The fear of missing out (FOMO) is the concern that people experience with regard to the possibility that they’re missing out or will miss out on rewarding opportunities.
One common example of the Fear of missing out is being worried about missing events that your friends might attend, which can cause you to constantly check the social media platform that you all use.
Fear of missing out is a prevalent phenomenon in today’s world, and can have a powerful negative impact on your mental health and emotional wellbeing. It is the uneasy and sometimes all-consuming feeling that you’re missing out—that your peers are doing, in the know about or in possession of more or something better than you. FOMO may be social angst that’s always existed, but it’s going into overdrive thanks to real-time digital updates and to our constant companion, the smartphone.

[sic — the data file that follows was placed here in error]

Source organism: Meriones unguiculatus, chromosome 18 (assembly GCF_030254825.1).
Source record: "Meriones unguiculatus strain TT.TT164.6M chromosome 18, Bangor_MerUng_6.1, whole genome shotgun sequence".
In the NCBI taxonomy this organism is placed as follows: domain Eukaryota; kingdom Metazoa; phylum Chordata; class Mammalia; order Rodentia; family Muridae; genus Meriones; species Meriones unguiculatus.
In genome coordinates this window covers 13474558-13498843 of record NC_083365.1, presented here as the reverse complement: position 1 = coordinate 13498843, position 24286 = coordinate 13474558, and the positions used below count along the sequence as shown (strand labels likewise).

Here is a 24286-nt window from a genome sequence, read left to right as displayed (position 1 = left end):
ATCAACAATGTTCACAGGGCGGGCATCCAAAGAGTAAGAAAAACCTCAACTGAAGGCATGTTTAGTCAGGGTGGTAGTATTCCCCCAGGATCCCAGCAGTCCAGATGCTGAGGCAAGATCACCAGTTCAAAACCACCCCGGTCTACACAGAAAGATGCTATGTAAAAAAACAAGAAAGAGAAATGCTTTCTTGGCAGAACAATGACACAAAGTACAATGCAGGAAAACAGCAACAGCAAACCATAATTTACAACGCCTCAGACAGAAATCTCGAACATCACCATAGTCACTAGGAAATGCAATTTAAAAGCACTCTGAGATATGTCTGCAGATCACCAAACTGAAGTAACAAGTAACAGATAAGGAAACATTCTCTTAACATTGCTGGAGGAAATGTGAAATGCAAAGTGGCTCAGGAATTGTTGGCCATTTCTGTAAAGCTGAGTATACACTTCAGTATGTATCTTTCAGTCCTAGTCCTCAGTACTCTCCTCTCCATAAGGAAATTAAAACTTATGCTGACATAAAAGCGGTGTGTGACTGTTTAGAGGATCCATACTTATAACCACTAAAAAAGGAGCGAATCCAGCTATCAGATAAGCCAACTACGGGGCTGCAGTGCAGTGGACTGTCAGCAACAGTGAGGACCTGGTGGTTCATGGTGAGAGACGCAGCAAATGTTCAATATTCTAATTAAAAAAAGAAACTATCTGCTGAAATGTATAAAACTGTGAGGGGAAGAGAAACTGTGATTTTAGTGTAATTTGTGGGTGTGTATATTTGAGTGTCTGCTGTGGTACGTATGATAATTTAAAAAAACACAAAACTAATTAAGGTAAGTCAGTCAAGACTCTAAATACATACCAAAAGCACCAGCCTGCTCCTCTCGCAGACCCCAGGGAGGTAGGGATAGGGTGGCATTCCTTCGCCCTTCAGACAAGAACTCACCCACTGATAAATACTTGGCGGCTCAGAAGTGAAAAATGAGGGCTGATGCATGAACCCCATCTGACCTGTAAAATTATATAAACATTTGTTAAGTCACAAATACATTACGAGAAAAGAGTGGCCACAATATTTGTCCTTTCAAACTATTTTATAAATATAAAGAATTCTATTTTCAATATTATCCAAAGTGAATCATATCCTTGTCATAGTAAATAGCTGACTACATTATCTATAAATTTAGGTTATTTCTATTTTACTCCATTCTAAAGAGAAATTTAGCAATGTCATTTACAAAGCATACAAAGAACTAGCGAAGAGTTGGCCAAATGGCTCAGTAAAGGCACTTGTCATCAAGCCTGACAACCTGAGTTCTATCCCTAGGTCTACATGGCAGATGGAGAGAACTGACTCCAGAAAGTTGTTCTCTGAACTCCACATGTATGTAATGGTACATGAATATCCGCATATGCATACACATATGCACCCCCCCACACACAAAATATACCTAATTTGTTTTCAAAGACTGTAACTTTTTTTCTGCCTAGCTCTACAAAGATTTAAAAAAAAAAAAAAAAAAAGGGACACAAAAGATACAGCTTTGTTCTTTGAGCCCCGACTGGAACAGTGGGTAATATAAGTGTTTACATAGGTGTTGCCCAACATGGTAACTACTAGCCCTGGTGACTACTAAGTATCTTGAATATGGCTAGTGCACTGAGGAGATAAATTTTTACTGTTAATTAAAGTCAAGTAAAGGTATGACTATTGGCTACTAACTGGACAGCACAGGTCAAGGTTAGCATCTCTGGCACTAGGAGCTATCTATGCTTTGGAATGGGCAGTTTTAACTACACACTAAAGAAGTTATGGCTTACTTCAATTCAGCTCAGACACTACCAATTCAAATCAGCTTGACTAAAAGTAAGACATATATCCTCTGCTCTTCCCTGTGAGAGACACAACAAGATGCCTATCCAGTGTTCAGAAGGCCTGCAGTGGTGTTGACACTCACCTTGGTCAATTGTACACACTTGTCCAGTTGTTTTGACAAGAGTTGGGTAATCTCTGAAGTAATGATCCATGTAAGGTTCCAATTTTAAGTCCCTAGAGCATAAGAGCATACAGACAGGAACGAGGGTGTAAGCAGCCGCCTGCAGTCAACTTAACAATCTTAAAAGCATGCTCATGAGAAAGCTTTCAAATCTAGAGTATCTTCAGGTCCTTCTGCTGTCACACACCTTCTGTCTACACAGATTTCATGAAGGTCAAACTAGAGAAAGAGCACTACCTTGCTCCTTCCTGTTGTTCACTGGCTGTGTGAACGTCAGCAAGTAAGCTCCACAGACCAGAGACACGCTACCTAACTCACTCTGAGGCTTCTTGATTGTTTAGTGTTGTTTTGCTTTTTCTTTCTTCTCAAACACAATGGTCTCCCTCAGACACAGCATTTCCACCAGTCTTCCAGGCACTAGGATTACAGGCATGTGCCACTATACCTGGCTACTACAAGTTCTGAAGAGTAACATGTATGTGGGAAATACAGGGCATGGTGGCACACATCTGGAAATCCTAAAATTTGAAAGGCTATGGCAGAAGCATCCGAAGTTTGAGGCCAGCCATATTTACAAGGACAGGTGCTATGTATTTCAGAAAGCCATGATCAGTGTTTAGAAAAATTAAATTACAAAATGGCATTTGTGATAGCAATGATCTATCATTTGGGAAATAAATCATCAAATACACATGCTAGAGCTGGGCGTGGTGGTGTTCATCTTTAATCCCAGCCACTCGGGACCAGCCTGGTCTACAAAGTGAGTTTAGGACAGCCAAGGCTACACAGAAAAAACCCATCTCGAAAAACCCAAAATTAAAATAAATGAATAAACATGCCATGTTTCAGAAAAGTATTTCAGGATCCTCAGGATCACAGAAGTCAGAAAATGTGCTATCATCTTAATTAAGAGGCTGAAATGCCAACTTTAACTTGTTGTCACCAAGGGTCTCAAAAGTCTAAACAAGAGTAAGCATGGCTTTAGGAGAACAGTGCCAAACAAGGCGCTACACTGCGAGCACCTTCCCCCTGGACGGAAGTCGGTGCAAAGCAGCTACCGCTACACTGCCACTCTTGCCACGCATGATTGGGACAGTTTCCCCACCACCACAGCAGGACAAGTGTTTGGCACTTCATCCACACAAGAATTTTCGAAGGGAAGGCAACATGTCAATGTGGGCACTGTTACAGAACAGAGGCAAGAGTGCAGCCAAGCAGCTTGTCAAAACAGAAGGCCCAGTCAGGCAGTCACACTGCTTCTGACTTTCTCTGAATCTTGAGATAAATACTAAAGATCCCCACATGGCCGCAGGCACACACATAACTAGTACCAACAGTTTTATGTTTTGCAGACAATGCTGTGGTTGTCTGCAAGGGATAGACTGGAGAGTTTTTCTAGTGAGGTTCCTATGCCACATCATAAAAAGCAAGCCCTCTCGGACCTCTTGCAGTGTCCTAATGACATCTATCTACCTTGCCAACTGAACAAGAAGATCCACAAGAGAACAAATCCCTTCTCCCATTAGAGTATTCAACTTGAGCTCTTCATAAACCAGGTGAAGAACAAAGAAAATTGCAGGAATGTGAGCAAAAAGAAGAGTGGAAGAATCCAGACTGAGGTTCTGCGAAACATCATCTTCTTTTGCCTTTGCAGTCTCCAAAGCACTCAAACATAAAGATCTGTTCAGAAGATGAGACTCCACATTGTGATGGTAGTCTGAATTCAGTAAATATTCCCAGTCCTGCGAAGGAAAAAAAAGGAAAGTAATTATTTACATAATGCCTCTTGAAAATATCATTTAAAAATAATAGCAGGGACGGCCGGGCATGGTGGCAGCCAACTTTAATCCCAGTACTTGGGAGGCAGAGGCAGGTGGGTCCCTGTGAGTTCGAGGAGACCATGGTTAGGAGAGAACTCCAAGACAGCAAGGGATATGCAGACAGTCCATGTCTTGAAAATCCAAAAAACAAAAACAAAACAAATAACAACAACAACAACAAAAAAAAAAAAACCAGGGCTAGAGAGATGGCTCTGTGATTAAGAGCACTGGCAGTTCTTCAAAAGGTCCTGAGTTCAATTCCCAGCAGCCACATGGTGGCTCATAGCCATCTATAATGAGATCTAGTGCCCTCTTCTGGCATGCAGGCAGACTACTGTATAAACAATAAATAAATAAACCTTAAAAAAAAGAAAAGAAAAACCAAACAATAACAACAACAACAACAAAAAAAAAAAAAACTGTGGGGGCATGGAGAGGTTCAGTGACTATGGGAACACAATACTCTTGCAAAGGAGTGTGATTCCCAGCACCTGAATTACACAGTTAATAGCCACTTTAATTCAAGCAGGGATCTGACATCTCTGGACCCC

Social media makes people aware of things to which they otherwise might not have been privy, it can spark a sense of vicarious participation or motivate real-world behavior. Conversely, it can be a curse, fostering anxiety and feelings of inadequacy.
People can experience fear of missing (FOMO) in a variety of situations. For example:
- Someone might worry that they’re missing out on enjoyable events that their peers are going to, which can cause them to feel anxious and upset.
- Someone might worry that by picking a certain career they’ll miss out on alternative paths, which can cause them to postpone making a final decision.
- Someone might worry that they’ll miss out on valuable opportunities if they turn down other people’s offers, which can cause them to say “yes” when invited to participate in things that they’re not really interested in.